87-year-old Briton ‘paved the way for modern UAE army’.
‘Gent Geordie’ of Trucial Oman Scouts dies
The honorary president of the Trucial Oman Scout Association died in England early on Tuesday morning. He was 87.
Lt Col Harold Wallace Dee served with the Trucial Oman Scouts (TOS) from 1959 to 1961 at a period when the British-led security force set the framework for the foundations for the Union Defence Force.
“His legacy was like so many others. He paved the way for the modern army of the United Arab Emirates,” said Allan Stanistreet, who served under Dee from 1960 to 1961. “They regard us as the founders of the modern army and many of their systems are based on what we did and that was our joint legacy I suppose you can say.
“We never treated the Emiratis as second-class citizens which is, I think, why we enjoy such good relations with them today. We worked hard out there with very little.”
Dee was famous and well-loved for what the TOS did best: he developed trust and mutual respect with Arab, English and Emirati people at a time when scarce resources could quickly strain tribal relationships. The fair-haired moustached man from Chester-Le-Street in north-east England won respect and hearts through his strength of character, exuberance and wit.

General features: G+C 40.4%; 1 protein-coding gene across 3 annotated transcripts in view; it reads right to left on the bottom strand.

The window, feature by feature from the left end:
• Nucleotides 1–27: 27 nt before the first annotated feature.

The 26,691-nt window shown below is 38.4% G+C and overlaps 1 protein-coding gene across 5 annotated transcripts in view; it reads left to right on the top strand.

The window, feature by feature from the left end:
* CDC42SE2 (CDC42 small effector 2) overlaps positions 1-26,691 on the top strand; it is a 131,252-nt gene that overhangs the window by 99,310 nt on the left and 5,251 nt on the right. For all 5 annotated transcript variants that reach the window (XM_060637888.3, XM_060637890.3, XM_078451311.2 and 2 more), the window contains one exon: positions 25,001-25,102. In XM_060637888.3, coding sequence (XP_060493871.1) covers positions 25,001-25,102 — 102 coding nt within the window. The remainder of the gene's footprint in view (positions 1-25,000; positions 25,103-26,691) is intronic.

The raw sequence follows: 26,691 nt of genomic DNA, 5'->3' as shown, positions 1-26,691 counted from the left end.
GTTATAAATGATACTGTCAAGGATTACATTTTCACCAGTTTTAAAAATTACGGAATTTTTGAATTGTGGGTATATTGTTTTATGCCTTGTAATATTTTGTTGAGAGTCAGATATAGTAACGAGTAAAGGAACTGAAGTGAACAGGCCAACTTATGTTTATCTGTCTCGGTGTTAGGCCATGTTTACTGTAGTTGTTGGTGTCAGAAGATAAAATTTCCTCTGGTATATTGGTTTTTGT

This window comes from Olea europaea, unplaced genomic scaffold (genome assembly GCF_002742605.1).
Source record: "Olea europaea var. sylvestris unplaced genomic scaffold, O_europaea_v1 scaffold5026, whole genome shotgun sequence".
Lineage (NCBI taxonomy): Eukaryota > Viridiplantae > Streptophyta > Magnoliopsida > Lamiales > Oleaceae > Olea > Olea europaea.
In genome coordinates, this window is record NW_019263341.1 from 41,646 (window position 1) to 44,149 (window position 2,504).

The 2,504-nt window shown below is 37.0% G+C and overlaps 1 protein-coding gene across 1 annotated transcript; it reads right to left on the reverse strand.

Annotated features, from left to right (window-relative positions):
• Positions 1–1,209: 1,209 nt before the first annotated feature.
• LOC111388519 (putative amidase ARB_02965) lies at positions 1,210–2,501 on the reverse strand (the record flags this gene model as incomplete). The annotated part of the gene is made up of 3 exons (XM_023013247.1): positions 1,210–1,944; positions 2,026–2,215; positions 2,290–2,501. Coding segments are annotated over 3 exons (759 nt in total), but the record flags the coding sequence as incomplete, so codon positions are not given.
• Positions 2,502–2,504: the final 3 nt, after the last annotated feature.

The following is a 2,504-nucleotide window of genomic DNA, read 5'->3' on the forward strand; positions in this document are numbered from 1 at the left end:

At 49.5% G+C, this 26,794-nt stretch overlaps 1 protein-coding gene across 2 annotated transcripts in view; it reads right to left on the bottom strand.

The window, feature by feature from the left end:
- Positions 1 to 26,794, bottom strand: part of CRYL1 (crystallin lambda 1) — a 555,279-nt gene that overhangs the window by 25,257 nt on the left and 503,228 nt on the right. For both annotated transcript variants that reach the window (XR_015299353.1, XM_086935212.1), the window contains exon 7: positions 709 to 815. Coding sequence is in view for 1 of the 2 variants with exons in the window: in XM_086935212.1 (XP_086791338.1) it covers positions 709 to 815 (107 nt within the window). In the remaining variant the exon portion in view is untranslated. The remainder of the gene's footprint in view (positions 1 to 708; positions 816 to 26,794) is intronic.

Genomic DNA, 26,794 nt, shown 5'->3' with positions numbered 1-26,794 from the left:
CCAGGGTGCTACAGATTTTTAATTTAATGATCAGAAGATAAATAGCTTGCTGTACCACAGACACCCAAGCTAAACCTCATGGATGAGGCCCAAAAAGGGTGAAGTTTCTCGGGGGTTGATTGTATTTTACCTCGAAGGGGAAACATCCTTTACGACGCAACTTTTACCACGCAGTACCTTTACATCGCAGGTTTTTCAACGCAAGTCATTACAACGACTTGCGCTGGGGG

He received the Member of the Most Excellent Order of the British Empire, an order of chivalry, in 1974 and a second-class Al Qasimi Medal in 2003. To those of higher and lower rank, he was known simply as “that gent Geordie”.
“To sum up Geordie Dee he had a magnetic personality, a brilliant sense of humour,” said Terry Ward, a TOS who first met Dee in the early 1960s. “Rank meant little do him as long as you got on and did the job. If you didn’t do the job he might pull some rank on you. He retained that attitude right throughout. All he wanted was efficiency.”
Dee was acting quartermaster, responsible for military supplies in a land of scarcity. From a small barasti office he secured food, ammunition, bedding and tailored uniforms for outposts across the Trucial States.
“It was just being in the place we were because we were so far from everywhere and communications were not good,” Mr Stanistreet said. “Well, we had aircraft and things. There were no telephones. If you wanted anything from outside you had to send a signal by Morse code.”
Dee started his service in the early days of the Second World War, enrolling in a Home Defence Battalion in 1940, aged just 15.
By the time he arrived in Sharjah, he had served in Greece, Malaysia, Korea and Kenya. Dee retired from active duty in 1982 after serving in Malaysia, Mauritius, Australia, Germany, Cyprus and Northern Ireland. He retired fully in 1990.
He is survived by his step daughter, Shelley, and one grandchild.
Funeral services will be held on April 18 at 2.30pm in Gateshead, County Durham.